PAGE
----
To experience the authentic passion of tango in a seedy red-light district of Buenos Aires, you don’t have to make an overseas trip, thanks to Opera San Antonio.

On Friday and Saturday evenings, the Tobin Center for the Performing Arts resident company will transform the Carlos Alvarez Theater into a functioning cocktail bar for an immersive performance of María de Buenos Aires, a 1968 two-act opera by Argentine tango composer Astor Piazzolla and Uruguayan poet Horacio Ferrer. 

A theatrical playground

Just before the coronavirus pandemic hit San Antonio in 2020, the nine-year-old opera company added a third concert to its usual two major productions per year. The third production, performed during the winter season, was intended to allow the company to experiment with smaller and more casual productions in new venues.

At the time, General and Artistic Director E. Loren Meeker characterized the effort as “a real playground” for Opera San Antonio, and María is a full realization of that vision.

Seventy-five audience members will sit at linen-draped cocktail tables in rows in the center of the space, with another 90 in chairs to the sides, creating a nearly 360-degree theatrical experience. Performers will roam throughout the theater space as scenes unfold at a bar, on a small stage opposite and on an elevated platform overlooking the audience, sometimes positioned close enough to see the beads of sweat on the performers, said Director Brian August.

A set rendering of <I>Maria de Buenos Aires</I>.
A set rendering of Maria de Buenos Aires. Credit: Courtesy / Opera San Antonio

This is the fifth time August has worked on María as an immersive experience, pioneered by Tomer Zvulun, general and artistic director of the Atlanta Opera where this version of the opera was first staged in 2017. Each venue provided a nontraditional space for operatic performances, August said, including a nightclub in New York and an antique shop in Atlanta that regularly hosts burlesque shows and weddings. 

The Atlanta performances sold out immediately, he said, as have the San Antonio performances, which August said attests to the popularity of such innovative stagings. Also important for Opera San Antonio is that this will be the company’s first opera in Spanish, though in a particular Argentinian dialect that carries traces of European languages.

August described the Ferrer libretto as “surrealist Argentinian poetry,” and said his tendency is to watch the performers rather than follow the English supertitles because their emotions and the drama of tango carry all the information necessary to understand the action.

Director Brian August, center, works with participants that will use spotlights for the performance of <I>María de Buenos Aires</I>.
Director Brian August, center, works with production crew using spotlights for the performance of María de Buenos Aires. Credit: Scott Ball / San Antonio Report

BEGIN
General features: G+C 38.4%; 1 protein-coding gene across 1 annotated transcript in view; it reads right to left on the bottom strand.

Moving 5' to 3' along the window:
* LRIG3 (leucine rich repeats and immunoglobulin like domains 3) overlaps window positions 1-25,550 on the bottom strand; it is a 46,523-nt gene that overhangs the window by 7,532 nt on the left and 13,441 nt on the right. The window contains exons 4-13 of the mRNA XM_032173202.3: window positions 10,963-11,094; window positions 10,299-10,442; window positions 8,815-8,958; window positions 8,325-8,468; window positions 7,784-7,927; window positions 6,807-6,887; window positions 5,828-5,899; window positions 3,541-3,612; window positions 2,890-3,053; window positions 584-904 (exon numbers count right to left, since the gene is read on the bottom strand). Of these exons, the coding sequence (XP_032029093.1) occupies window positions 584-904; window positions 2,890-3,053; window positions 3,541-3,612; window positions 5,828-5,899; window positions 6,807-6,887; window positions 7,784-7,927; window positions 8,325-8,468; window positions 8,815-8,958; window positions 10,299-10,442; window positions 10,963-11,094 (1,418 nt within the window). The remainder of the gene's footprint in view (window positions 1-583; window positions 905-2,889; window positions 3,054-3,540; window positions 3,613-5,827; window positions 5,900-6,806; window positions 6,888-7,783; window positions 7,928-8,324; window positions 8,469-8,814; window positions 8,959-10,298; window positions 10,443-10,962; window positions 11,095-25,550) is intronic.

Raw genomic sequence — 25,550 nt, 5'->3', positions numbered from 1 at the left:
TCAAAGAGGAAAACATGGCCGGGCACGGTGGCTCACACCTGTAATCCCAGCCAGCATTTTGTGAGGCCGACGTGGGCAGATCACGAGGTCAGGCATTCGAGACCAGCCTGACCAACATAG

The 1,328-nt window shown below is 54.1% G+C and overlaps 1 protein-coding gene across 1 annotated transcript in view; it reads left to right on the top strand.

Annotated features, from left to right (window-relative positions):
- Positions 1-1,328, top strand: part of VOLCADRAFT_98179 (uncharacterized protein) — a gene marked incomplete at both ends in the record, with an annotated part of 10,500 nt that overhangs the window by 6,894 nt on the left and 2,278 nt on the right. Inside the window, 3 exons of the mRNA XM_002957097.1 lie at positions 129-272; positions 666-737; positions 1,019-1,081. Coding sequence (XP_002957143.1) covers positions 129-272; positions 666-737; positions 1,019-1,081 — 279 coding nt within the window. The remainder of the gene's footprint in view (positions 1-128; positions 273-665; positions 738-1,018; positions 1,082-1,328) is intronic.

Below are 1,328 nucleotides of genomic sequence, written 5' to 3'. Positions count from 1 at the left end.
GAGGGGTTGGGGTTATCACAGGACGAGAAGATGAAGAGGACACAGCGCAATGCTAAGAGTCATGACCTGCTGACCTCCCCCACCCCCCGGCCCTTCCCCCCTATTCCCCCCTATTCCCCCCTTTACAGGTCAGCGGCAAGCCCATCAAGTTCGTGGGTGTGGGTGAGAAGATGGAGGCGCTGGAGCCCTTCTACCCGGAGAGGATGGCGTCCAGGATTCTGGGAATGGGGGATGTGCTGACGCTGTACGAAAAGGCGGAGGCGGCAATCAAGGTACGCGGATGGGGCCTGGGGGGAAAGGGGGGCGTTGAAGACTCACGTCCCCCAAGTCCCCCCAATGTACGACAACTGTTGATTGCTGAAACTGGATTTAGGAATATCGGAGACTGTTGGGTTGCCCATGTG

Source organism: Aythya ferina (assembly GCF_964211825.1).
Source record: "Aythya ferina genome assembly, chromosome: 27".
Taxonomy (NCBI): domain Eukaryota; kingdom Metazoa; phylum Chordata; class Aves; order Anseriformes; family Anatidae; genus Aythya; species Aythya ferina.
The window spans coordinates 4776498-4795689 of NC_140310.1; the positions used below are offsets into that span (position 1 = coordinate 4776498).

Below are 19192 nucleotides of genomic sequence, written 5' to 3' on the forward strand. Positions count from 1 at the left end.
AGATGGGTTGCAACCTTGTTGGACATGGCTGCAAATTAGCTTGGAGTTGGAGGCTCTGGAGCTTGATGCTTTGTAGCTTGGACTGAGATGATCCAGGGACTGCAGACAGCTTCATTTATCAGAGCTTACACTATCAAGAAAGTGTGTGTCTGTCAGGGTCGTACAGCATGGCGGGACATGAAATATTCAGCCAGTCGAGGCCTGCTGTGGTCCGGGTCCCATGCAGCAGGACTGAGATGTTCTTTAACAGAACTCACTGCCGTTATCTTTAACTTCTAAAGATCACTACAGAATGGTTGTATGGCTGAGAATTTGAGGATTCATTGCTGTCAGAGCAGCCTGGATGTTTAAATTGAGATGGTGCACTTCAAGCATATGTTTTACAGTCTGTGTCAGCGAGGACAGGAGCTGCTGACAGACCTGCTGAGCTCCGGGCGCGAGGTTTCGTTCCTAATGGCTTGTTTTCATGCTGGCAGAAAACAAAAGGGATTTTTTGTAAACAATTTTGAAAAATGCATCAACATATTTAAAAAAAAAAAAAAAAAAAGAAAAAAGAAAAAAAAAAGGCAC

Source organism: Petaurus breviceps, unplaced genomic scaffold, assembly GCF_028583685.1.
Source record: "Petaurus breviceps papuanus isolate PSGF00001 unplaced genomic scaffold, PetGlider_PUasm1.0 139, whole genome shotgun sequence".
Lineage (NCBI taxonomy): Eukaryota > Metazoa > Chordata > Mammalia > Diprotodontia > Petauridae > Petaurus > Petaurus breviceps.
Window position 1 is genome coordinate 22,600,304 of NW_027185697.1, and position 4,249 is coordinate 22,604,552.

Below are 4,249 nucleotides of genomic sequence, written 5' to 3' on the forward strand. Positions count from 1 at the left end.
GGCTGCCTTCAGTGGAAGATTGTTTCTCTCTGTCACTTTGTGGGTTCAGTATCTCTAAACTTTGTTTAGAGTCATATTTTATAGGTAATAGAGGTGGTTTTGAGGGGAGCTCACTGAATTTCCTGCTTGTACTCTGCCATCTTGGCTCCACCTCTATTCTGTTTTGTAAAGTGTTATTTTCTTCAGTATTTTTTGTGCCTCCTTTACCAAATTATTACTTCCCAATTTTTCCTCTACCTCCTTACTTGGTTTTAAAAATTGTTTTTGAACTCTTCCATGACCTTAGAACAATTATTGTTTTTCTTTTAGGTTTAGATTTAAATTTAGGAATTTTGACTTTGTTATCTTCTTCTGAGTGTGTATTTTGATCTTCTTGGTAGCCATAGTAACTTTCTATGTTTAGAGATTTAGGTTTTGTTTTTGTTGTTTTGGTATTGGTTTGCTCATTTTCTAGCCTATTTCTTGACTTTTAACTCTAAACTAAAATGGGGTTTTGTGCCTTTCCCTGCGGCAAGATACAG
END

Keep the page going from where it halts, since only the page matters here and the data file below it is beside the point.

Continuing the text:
María is tango

Argentine baritone Gustavo Feulien said being eye contact-close to the audience only enhances the storytelling aspects of opera, and his role in particular. “It’s so enjoyable from both sides, for the spectators and for us,” he said. 

Feulien plays El Payador, who functions as a kind of therapist or analyst helping María understand the dark motivations that have brought her to her fatalistic relationship with tango.

Gustavo Feulien performs with Catalina Cuervo during a rehearsal of <I>María de Buenos Aires</I>.
Gustavo Feulien performs with Catalina Cuervo during a rehearsal of María de Buenos Aires. Credit: Scott Ball / San Antonio Report

María is played by Colombian soprano Catalina Cuervo, who said she’s closing in on her 100th performance of the role. Cuervo benefited from meeting Ferrer 12 years ago, learning the author’s vision of the María character’s essence. 

She asked him, “Who is María?” He answered empathically: “María is tango,” the embodiment of the dance, which arose in the poorer districts of 19th-century Buenos Aires before becoming a popular craze in Argentina and later worldwide.

María’s tragic decline and death echo the trajectory of tango, Cuervo said, as the national dance was overtaken in the 1950s and ’60s by rock and roll and kids lost interest in their native culture. In Ferrer’s telling, “María is a prostitute,” she said frankly. “Because he felt that tango was a prostitute to the city of Buenos Aires, it was used and empowered, but then it was thrown to the garbage can.”

As audience members will witness up close, however, Piazzolla and Ferrer were aware that tango had the potential to rise again from the shadows, just like María does in the second act. Piazzolla reinvigorated traditional tango by incorporating elements of jazz and classical music, just as Zvulun, August, and Opera San Antonio are expanding audience expectations of opera.

Performances Feb. 10-11 will run 90 minutes inclusive of a brief intermission between acts, relatively brief for opera, August said. “You’re not out super late, you can actually even go have another drink after if you want, in the style of the show,” he said, laughing. 

Tangoing is optional but encouraged.

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Nicholas Frank

Senior Reporter Nicholas Frank moved from Milwaukee to San Antonio following a 2017 Artpace residency. Prior to that he taught college fine arts, curated a university contemporary art program, toured with...